I am what is known as a fiery redhead. Now, I hate to make this a matter of appearance and go all womanly on you, but there you have it. And me standing up like this is in fact just that redheaded fieriness leaping to the fore. Credence? I will give credence to their cause. My god! Their cause already has credence. It is equal pay. Equal pay is common justice, and if you two weren’t such a pair of egotistical, chauvinistic, bigoted dunderheads, you would realise that. 

Barbara Castle Quote from the 2010 film - Made in Dagenham

Caroline Harriet Haslett was the first secretary of the Women’s Engineering Society and in 1924 she co-founded the Women’s Electrical Association.

 

Caroline Harriet Haslett (1895-1957)

Freeing women from the chains of domesticity through engineering and technology for the home, one woman who carved a path for women in engineering and beyond was Caroline Haslett, who saw the potential of electricity in the home to allow women to seek employment and develop themselves outside of their homemaker status.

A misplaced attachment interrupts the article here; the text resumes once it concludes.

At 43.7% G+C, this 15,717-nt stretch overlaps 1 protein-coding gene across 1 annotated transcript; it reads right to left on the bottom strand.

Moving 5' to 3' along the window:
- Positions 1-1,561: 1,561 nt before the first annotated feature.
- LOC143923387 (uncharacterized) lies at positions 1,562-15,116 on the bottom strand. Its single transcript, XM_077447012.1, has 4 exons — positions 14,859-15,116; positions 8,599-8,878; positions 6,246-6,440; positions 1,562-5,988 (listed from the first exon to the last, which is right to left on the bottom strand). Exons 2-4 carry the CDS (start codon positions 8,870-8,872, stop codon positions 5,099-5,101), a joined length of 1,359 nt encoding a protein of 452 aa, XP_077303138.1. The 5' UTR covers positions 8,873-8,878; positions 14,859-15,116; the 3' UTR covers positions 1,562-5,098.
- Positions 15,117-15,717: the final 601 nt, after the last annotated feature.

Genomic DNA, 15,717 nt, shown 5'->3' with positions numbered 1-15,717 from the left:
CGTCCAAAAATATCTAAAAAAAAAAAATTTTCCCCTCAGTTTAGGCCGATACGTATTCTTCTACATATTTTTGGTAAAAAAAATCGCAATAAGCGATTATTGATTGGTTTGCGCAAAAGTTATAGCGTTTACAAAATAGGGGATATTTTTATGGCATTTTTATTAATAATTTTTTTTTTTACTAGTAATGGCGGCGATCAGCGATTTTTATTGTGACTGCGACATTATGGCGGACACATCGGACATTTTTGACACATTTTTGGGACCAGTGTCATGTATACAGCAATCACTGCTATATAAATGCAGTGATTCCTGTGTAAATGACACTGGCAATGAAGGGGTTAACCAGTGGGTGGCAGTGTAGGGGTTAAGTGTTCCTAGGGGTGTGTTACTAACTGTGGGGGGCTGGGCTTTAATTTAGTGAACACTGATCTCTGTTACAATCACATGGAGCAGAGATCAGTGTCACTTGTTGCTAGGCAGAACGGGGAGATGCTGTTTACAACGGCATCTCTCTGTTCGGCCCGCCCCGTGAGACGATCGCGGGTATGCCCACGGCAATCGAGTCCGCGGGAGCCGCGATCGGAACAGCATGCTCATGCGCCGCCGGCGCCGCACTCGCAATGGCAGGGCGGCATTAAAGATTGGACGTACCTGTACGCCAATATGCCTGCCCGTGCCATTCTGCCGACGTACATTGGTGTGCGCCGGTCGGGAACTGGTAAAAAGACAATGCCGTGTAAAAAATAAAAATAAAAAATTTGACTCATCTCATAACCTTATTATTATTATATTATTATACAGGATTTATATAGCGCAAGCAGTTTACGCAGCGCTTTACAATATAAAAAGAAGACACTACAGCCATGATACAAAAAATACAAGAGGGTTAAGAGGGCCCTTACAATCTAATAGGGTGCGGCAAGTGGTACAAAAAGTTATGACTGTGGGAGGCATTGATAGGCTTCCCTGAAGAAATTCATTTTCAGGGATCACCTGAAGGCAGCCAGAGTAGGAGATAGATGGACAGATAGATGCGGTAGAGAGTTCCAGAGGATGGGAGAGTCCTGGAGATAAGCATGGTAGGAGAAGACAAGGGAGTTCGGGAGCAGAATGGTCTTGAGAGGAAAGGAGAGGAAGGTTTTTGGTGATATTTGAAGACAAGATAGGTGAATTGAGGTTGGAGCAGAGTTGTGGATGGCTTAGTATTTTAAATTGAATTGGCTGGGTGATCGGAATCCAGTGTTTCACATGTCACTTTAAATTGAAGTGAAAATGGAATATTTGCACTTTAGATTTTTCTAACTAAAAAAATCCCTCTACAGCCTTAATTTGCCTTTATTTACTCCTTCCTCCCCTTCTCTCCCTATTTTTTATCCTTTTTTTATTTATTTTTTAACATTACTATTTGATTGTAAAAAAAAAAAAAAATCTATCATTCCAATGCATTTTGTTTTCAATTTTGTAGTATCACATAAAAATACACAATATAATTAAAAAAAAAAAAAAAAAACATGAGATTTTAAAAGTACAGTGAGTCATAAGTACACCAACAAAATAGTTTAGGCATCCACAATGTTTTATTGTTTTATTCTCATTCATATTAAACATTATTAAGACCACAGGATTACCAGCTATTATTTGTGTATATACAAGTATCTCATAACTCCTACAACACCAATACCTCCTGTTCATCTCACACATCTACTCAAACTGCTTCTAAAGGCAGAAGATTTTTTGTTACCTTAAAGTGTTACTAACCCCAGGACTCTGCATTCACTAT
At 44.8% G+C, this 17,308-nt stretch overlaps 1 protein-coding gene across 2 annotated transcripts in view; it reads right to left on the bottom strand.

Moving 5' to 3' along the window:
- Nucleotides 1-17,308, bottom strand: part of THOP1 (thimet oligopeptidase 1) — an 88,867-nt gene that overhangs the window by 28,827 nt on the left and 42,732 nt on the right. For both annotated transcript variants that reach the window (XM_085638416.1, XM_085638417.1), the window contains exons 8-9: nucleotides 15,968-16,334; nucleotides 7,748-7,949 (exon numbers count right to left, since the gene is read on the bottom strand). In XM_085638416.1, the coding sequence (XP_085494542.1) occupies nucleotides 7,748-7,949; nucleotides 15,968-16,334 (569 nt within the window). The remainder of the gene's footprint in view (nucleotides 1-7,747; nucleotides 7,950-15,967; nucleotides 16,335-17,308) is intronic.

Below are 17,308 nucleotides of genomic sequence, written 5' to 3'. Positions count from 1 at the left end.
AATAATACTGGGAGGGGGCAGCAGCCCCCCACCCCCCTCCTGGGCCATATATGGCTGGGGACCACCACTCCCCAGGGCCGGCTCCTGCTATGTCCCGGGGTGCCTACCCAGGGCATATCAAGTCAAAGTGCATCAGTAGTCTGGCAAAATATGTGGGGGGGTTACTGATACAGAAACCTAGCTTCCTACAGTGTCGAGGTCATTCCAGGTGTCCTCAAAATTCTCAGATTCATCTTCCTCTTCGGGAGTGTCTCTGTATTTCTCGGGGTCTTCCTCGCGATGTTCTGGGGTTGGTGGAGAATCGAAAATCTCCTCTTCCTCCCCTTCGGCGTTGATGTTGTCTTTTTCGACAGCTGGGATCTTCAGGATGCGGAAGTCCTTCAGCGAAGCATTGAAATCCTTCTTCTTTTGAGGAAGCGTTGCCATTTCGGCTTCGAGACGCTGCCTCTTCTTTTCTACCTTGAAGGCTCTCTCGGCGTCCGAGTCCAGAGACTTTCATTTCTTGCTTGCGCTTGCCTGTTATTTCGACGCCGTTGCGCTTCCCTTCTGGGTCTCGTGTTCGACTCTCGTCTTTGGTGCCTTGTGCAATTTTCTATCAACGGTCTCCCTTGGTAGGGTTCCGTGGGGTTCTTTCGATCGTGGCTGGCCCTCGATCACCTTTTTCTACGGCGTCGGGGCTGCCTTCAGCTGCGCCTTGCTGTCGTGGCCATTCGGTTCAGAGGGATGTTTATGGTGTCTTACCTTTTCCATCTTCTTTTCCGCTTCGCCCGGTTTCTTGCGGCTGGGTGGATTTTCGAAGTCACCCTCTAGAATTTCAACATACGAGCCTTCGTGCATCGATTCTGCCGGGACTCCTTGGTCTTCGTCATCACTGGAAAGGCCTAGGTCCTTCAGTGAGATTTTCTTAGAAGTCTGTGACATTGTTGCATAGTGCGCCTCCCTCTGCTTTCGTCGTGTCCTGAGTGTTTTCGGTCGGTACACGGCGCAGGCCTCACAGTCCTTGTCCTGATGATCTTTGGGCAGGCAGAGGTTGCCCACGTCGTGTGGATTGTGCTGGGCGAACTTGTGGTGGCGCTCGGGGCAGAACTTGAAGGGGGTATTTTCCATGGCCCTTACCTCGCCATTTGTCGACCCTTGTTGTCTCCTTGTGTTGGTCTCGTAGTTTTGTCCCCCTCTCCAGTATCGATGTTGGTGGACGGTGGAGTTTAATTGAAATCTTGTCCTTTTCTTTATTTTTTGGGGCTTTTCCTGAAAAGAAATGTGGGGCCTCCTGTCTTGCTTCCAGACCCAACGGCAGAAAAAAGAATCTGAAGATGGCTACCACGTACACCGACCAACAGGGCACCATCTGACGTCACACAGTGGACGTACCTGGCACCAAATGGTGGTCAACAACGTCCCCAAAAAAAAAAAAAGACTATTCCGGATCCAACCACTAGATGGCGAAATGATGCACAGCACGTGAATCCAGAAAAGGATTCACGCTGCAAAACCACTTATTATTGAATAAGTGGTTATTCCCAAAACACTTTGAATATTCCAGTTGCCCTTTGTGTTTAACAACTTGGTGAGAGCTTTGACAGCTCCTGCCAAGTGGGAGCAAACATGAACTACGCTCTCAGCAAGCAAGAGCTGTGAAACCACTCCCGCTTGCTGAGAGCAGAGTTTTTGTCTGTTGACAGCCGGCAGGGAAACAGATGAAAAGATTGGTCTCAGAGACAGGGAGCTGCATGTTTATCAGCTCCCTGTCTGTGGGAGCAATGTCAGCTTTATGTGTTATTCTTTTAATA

She was the first secretary of the Women’s Engineering Society and in 1924 she co-founded the Women’s Electrical Association (which became the Electrical Association for Women (EAW) in 1925).

 

 

Martha Lane Fox became the youngest female member of House of Lords in 2013 serving as a cross-bencher.

 

Martha Lane Fox (1973- )

The founder of Lastminute.com has gone on from the dot-com bubble to become a key influence in major aspects of our digital lives.

She serves on the board of Twitter, has worked as UK government digital inclusion champion and set up new Digital Public Services Unit in the cabinet office, and has since launched GO On Uk with the mission to make the UK most digitally skilled nation in the world. She also became the youngest female member of House of Lords in 2013 serving as a cross-bencher.

 

 

Anna Roddick's Body Shop empire changed the way we view corporate social responsibility.

 

Anita Roddick (1942-2007)

“The business of business should not be about money, it should be about responsibility. It should be about public good, not private greed” is a quote from Dame Anita Roddick’s autobiography. Her Body Shop empire changed the way we view corporate social responsibility and the impact that our consumption of beauty and personal care products was having on animals and the environment.

The Body Shop brand, coupled with Anita Roddick’s campaigning brought ethical production into the consumer mainstream, forcing even larger established global brands to respond and adapt.

 

Kayleigh Ziolo is a freelance journalist and writer based in Ireland. Follow her on Twitter @Kayleigh_Ziolo